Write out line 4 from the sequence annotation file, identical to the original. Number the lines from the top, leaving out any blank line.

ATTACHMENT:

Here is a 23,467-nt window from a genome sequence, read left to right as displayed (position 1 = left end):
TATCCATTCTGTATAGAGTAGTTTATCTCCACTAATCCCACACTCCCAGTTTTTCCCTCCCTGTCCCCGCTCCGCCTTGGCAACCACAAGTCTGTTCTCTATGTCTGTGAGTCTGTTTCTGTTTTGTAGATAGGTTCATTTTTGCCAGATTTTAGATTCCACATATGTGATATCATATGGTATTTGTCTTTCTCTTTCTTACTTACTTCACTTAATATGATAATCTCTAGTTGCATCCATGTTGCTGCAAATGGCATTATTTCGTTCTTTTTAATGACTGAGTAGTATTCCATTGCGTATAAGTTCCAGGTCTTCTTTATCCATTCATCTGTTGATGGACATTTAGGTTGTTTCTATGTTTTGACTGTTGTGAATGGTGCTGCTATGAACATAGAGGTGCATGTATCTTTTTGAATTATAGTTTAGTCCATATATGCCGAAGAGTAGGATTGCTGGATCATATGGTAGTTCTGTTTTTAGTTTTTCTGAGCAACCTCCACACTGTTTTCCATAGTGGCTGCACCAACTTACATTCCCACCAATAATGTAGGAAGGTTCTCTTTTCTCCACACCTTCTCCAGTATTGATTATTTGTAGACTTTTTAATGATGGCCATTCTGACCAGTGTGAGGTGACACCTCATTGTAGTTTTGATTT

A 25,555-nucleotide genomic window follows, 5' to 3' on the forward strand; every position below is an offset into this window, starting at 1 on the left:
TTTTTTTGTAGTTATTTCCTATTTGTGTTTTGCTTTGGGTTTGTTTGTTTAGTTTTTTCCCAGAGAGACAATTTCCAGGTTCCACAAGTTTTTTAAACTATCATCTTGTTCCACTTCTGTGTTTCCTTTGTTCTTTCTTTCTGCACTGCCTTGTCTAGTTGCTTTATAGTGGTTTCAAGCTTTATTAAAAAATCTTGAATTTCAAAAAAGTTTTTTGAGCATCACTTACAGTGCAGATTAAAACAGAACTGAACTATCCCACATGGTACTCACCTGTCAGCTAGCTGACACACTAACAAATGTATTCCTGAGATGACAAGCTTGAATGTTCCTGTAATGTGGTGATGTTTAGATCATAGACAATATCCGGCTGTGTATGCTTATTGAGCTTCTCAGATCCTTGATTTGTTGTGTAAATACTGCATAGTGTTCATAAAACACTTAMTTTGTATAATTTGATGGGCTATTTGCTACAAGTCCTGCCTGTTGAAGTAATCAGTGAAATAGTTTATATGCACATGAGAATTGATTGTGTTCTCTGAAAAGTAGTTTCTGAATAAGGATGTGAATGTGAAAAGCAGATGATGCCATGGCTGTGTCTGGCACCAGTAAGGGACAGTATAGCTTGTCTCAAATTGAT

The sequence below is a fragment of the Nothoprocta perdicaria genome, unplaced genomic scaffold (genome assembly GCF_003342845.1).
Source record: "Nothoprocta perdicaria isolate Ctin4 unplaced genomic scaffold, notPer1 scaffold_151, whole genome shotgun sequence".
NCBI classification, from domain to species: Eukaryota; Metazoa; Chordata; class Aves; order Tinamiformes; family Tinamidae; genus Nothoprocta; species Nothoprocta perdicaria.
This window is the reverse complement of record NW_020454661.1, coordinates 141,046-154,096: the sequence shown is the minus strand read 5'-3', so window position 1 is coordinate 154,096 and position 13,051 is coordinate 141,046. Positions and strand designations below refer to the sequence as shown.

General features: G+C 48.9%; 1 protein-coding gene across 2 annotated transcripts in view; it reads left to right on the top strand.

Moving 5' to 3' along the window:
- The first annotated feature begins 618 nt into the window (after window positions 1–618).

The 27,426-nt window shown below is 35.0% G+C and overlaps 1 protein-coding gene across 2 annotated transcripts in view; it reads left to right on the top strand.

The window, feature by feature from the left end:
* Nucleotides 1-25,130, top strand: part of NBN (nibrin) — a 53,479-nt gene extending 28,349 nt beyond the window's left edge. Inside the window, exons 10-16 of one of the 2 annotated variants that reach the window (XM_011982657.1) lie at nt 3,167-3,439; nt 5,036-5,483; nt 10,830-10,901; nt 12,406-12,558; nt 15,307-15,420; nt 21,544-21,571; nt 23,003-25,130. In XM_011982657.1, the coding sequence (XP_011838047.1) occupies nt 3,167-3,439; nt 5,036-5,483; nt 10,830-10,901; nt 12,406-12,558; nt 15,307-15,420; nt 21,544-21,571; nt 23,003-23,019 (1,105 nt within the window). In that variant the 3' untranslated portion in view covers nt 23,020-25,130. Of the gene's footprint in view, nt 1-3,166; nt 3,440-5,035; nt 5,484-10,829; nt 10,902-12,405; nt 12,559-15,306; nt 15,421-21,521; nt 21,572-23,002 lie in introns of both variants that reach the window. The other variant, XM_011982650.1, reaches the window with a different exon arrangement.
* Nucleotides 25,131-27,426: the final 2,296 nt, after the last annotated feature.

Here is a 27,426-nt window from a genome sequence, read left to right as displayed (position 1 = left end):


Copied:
TTTTTTTGTAGTTATTTCCTATTTGTGTTTTGCTTTGGGTTTGTTTGTTTAGTTTTTTCCCAGAGAGACAATTTCCAGGTTCCACAAGTTTTTTAAACTATCATCTTGTTCCACTTCTGTGTTTCCTTTGTTCTTTCTTTCTGCACTGCCTTGTCTAGTTGCTTTATAGTGGTTTCAAGCTTTATTAAAAAATCTTGAATTTCAAAAAAGTTTTTTGAGCATCACTTACAGTGCAGATTAAAACAGAACTGAACTATCCCACATGGTACTCACCTGTCAGCTAGCTGACACACTAACAAATGTATTCCTGAGATGACAAGCTTGAATGTTCCTGTAATGTGGTGATGTTTAGATCATAGACAATATCCGGCTGTGTATGCTTATTGAGCTTCTCAGATCCTTGATTTGTTGTGTAAATACTGCATAGTGTTCATAAAACACTTAMTTTGTATAATTTGATGGGCTATTTGCTACAAGTCCTGCCTGTTGAAGTAATCAGTGAAATAGTTTATATGCACATGAGAATTGATTGTGTTCTCTGAAAAGTAGTTTCTGAATAAGGATGTGAATGTGAAAAGCAGATGATGCCATGGCTGTGTCTGGCACCAGTAAGGGACAGTATAGCTTGTCTCAAATTGAT